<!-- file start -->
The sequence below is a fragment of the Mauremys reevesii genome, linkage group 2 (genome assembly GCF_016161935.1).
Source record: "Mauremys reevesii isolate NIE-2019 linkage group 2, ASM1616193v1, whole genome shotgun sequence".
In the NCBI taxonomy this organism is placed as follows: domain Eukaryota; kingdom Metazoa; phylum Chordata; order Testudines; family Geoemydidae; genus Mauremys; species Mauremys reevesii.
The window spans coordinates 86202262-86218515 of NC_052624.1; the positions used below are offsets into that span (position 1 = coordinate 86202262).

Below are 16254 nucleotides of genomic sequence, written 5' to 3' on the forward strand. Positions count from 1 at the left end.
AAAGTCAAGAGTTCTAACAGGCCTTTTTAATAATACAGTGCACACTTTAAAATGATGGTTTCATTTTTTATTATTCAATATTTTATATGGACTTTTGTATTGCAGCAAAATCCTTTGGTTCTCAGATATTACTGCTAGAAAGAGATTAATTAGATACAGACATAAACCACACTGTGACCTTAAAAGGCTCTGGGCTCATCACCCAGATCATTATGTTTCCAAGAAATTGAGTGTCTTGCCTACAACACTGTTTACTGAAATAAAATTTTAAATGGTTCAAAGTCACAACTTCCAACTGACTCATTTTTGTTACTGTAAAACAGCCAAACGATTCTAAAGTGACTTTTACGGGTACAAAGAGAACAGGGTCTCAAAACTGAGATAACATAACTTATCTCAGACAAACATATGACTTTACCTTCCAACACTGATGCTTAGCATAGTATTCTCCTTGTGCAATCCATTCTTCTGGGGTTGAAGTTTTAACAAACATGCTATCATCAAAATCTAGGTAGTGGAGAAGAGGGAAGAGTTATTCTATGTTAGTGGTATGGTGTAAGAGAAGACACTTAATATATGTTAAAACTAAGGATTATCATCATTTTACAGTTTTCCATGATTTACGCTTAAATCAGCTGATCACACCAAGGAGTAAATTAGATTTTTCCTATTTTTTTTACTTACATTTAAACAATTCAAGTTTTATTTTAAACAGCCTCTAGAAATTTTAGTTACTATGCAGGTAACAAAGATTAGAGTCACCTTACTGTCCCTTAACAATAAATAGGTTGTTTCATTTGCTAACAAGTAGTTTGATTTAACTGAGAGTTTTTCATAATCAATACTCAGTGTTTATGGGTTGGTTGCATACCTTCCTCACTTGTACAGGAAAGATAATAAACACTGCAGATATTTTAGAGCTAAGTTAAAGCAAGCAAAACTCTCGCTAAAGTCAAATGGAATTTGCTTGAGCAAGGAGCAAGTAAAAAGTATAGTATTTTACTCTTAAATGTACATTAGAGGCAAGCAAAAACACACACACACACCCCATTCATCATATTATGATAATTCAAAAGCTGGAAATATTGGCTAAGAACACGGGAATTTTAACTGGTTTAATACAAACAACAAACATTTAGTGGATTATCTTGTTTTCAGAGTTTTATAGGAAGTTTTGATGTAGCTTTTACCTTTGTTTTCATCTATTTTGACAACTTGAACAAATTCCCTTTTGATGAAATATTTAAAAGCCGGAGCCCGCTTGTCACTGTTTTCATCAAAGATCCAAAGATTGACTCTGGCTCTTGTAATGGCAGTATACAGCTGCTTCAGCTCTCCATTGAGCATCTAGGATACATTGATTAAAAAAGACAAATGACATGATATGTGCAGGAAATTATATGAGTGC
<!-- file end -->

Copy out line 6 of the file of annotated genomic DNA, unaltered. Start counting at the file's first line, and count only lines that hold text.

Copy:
AAAGTCAAGAGTTCTAACAGGCCTTTTTAATAATACAGTGCACACTTTAAAATGATGGTTTCATTTTTTATTATTCAATATTTTATATGGACTTTTGTATTGCAGCAAAATCCTTTGGTTCTCAGATATTACTGCTAGAAAGAGATTAATTAGATACAGACATAAACCACACTGTGACCTTAAAAGGCTCTGGGCTCATCACCCAGATCATTATGTTTCCAAGAAATTGAGTGTCTTGCCTACAACACTGTTTACTGAAATAAAATTTTAAATGGTTCAAAGTCACAACTTCCAACTGACTCATTTTTGTTACTGTAAAACAGCCAAACGATTCTAAAGTGACTTTTACGGGTACAAAGAGAACAGGGTCTCAAAACTGAGATAACATAACTTATCTCAGACAAACATATGACTTTACCTTCCAACACTGATGCTTAGCATAGTATTCTCCTTGTGCAATCCATTCTTCTGGGGTTGAAGTTTTAACAAACATGCTATCATCAAAATCTAGGTAGTGGAGAAGAGGGAAGAGTTATTCTATGTTAGTGGTATGGTGTAAGAGAAGACACTTAATATATGTTAAAACTAAGGATTATCATCATTTTACAGTTTTCCATGATTTACGCTTAAATCAGCTGATCACACCAAGGAGTAAATTAGATTTTTCCTATTTTTTTTACTTACATTTAAACAATTCAAGTTTTATTTTAAACAGCCTCTAGAAATTTTAGTTACTATGCAGGTAACAAAGATTAGAGTCACCTTACTGTCCCTTAACAATAAATAGGTTGTTTCATTTGCTAACAAGTAGTTTGATTTAACTGAGAGTTTTTCATAATCAATACTCAGTGTTTATGGGTTGGTTGCATACCTTCCTCACTTGTACAGGAAAGATAATAAACACTGCAGATATTTTAGAGCTAAGTTAAAGCAAGCAAAACTCTCGCTAAAGTCAAATGGAATTTGCTTGAGCAAGGAGCAAGTAAAAAGTATAGTATTTTACTCTTAAATGTACATTAGAGGCAAGCAAAAACACACACACACACCCCATTCATCATATTATGATAATTCAAAAGCTGGAAATATTGGCTAAGAACACGGGAATTTTAACTGGTTTAATACAAACAACAAACATTTAGTGGATTATCTTGTTTTCAGAGTTTTATAGGAAGTTTTGATGTAGCTTTTACCTTTGTTTTCATCTATTTTGACAACTTGAACAAATTCCCTTTTGATGAAATATTTAAAAGCCGGAGCCCGCTTGTCACTGTTTTCATCAAAGATCCAAAGATTGACTCTGGCTCTTGTAATGGCAGTATACAGCTGCTTCAGCTCTCCATTGAGCATCTAGGATACATTGATTAAAAAAGACAAATGACATGATATGTGCAGGAAATTATATGAGTGC